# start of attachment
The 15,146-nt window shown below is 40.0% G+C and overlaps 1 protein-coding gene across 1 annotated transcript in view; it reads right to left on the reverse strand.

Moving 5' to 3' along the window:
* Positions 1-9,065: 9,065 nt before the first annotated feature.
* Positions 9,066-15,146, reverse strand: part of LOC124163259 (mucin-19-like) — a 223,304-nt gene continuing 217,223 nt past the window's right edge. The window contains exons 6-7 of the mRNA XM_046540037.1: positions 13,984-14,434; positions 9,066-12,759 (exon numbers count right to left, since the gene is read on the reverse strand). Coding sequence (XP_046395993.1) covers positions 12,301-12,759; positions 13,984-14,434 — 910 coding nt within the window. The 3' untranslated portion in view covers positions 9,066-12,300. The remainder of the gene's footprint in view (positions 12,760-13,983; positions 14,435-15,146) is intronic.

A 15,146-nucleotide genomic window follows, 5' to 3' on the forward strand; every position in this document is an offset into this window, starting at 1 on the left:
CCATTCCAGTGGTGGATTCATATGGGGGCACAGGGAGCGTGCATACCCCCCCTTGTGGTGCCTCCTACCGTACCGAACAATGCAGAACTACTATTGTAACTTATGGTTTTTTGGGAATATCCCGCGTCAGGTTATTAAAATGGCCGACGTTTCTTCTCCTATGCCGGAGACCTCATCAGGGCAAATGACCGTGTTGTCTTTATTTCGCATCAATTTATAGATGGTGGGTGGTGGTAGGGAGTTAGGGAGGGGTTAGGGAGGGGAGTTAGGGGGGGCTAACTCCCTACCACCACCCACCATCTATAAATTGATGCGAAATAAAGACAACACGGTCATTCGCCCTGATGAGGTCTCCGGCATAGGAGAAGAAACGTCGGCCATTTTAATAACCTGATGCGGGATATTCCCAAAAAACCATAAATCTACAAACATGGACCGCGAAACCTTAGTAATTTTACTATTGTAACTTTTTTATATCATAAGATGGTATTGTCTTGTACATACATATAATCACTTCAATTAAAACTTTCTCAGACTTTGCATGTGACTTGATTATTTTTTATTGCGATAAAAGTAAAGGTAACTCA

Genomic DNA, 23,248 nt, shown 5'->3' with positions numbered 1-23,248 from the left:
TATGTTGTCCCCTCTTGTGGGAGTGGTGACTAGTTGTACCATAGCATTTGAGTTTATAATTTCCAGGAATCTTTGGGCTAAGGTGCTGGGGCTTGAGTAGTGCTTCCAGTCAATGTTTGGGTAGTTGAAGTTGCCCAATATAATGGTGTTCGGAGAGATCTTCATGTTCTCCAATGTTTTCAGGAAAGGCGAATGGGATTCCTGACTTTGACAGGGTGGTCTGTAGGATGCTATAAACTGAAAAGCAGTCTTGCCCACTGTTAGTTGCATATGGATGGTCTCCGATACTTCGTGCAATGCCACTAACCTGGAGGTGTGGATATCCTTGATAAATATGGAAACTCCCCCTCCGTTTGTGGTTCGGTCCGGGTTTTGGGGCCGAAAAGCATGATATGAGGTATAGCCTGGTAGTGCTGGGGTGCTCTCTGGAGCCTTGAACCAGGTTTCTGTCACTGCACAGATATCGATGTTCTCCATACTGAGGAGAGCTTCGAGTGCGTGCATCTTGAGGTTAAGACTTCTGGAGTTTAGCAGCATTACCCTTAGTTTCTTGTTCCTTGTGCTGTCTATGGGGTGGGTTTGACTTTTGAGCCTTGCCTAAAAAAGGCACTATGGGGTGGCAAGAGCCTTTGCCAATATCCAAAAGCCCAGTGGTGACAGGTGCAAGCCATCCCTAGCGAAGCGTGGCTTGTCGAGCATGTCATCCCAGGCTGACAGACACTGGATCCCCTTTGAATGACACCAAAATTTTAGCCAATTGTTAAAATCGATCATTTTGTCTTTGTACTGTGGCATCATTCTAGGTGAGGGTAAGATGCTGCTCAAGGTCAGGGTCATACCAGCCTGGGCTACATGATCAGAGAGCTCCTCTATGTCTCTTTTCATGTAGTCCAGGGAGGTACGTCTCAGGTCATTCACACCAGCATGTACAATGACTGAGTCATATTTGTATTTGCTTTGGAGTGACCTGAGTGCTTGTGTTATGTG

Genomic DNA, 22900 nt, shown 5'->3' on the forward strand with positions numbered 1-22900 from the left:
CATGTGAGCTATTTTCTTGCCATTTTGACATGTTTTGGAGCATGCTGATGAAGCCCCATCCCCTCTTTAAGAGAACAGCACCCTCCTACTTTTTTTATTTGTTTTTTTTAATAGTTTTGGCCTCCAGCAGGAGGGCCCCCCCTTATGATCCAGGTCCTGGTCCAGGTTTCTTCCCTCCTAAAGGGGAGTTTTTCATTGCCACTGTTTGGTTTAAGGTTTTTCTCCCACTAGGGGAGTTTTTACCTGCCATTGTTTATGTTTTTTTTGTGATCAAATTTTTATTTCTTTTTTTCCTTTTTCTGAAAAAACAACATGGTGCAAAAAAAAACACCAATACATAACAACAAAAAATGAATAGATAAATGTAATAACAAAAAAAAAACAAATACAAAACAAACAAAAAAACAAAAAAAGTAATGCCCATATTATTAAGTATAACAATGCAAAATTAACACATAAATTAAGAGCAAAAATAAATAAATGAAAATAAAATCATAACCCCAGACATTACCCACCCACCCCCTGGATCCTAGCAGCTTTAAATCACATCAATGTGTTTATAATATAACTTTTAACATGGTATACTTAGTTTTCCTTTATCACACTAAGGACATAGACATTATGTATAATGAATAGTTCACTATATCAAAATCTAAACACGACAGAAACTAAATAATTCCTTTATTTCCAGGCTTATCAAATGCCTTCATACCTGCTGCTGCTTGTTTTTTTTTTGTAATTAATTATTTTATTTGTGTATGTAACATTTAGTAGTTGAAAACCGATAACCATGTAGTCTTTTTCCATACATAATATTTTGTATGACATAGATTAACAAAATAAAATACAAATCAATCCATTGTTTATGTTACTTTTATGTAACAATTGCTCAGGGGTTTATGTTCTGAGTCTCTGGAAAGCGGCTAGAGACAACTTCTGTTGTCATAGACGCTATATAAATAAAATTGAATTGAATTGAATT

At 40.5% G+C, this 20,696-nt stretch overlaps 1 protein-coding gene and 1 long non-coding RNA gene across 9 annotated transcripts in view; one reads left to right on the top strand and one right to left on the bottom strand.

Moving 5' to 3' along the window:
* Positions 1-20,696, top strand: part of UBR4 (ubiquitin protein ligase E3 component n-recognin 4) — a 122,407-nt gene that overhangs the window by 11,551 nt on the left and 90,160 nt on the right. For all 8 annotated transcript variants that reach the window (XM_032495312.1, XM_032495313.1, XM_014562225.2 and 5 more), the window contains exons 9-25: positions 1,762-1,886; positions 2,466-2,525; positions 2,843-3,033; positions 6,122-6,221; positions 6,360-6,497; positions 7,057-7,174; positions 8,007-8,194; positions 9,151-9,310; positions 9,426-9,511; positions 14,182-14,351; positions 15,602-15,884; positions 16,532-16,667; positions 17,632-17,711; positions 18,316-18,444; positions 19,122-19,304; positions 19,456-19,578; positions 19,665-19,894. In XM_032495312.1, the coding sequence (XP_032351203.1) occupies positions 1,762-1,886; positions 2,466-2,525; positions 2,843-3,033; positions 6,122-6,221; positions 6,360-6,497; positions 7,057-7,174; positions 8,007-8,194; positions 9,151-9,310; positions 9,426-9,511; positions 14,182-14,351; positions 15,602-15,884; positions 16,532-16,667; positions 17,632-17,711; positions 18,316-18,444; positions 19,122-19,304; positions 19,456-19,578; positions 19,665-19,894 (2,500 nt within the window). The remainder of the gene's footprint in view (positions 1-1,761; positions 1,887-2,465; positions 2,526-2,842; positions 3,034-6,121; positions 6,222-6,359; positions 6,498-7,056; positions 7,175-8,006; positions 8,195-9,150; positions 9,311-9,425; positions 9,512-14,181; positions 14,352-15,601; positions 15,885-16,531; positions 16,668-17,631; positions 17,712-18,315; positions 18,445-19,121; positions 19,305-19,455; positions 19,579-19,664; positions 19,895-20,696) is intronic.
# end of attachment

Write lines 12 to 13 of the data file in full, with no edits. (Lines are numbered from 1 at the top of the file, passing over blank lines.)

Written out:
Moving 5' to 3' along the window:
* Positions 1-20,696, top strand: part of UBR4 (ubiquitin protein ligase E3 component n-recognin 4) — a 122,407-nt gene that overhangs the window by 11,551 nt on the left and 90,160 nt on the right. For all 8 annotated transcript variants that reach the window (XM_032495312.1, XM_032495313.1, XM_014562225.2 and 5 more), the window contains exons 9-25: positions 1,762-1,886; positions 2,466-2,525; positions 2,843-3,033; positions 6,122-6,221; positions 6,360-6,497; positions 7,057-7,174; positions 8,007-8,194; positions 9,151-9,310; positions 9,426-9,511; positions 14,182-14,351; positions 15,602-15,884; positions 16,532-16,667; positions 17,632-17,711; positions 18,316-18,444; positions 19,122-19,304; positions 19,456-19,578; positions 19,665-19,894. In XM_032495312.1, the coding sequence (XP_032351203.1) occupies positions 1,762-1,886; positions 2,466-2,525; positions 2,843-3,033; positions 6,122-6,221; positions 6,360-6,497; positions 7,057-7,174; positions 8,007-8,194; positions 9,151-9,310; positions 9,426-9,511; positions 14,182-14,351; positions 15,602-15,884; positions 16,532-16,667; positions 17,632-17,711; positions 18,316-18,444; positions 19,122-19,304; positions 19,456-19,578; positions 19,665-19,894 (2,500 nt within the window). The remainder of the gene's footprint in view (positions 1-1,761; positions 1,887-2,465; positions 2,526-2,842; positions 3,034-6,121; positions 6,222-6,359; positions 6,498-7,056; positions 7,175-8,006; positions 8,195-9,150; positions 9,311-9,425; positions 9,512-14,181; positions 14,352-15,601; positions 15,885-16,531; positions 16,668-17,631; positions 17,712-18,315; positions 18,445-19,121; positions 19,305-19,455; positions 19,579-19,664; positions 19,895-20,696) is intronic.